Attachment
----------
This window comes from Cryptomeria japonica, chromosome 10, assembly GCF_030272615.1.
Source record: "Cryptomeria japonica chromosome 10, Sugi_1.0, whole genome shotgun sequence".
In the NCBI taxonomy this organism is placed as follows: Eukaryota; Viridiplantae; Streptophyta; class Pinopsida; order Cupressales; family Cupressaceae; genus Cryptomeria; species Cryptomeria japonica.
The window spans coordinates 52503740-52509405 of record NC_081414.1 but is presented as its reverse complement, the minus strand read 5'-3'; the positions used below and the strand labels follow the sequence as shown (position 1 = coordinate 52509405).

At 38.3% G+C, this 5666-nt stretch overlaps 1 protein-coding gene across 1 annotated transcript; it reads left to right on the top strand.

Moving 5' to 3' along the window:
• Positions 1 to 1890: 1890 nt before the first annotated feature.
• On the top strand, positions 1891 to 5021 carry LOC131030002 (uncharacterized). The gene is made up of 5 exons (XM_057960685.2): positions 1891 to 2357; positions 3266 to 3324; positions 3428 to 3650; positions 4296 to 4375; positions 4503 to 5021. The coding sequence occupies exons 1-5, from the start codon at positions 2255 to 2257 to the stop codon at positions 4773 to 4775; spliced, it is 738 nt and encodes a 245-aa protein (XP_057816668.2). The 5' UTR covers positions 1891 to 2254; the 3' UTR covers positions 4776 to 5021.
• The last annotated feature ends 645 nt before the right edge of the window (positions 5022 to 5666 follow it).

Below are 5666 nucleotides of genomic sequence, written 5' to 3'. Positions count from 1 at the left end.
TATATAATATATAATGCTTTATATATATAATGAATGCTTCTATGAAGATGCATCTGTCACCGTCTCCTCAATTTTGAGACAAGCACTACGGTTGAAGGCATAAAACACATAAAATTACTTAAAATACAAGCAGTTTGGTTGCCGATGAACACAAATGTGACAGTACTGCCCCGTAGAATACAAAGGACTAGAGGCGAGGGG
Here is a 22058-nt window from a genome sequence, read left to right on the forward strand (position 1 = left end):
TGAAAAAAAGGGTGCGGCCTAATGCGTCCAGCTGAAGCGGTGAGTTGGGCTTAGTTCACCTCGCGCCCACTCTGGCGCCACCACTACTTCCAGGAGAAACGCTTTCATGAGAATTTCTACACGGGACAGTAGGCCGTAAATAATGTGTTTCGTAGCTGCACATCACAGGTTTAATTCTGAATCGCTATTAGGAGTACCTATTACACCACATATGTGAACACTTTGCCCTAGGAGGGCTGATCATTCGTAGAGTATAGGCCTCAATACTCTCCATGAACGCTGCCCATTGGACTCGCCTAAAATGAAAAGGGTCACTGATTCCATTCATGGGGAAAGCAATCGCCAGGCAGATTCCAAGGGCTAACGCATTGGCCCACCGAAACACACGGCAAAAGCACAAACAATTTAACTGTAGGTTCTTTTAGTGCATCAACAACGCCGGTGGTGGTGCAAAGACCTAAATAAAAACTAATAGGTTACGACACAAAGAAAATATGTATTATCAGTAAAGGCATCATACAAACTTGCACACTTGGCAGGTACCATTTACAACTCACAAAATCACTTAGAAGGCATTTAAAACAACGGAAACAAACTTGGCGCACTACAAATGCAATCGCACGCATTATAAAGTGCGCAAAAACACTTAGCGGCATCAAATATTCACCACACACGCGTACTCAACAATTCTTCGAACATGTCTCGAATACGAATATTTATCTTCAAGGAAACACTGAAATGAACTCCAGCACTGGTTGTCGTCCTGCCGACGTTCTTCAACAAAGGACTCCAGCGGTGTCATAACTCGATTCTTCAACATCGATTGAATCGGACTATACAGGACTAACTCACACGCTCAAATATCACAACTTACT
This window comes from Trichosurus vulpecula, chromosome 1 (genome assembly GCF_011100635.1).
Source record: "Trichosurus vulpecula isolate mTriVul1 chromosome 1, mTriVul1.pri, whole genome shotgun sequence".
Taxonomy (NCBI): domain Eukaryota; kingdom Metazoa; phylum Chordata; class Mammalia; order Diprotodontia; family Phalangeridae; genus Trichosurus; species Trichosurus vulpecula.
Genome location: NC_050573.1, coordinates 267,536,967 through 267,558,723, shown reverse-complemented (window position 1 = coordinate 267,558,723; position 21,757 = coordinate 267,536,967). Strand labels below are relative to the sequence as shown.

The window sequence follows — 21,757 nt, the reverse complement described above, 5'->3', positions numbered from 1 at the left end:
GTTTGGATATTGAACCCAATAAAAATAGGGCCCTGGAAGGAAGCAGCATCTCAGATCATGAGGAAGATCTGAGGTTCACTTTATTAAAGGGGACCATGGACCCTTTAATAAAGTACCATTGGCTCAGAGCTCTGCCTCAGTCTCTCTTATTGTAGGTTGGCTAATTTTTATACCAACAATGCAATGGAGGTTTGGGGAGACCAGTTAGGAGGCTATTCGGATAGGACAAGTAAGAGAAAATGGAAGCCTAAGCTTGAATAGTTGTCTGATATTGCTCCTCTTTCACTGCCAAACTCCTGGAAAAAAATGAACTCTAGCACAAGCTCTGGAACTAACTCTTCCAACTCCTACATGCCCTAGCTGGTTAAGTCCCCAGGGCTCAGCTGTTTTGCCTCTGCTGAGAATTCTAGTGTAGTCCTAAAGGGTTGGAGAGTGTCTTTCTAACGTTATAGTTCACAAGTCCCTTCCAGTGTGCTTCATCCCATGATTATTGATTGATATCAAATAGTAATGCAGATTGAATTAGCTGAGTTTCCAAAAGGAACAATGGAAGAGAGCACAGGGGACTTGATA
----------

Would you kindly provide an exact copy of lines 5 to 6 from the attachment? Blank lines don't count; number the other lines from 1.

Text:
At 38.3% G+C, this 5666-nt stretch overlaps 1 protein-coding gene across 1 annotated transcript; it reads left to right on the top strand.

Moving 5' to 3' along the window: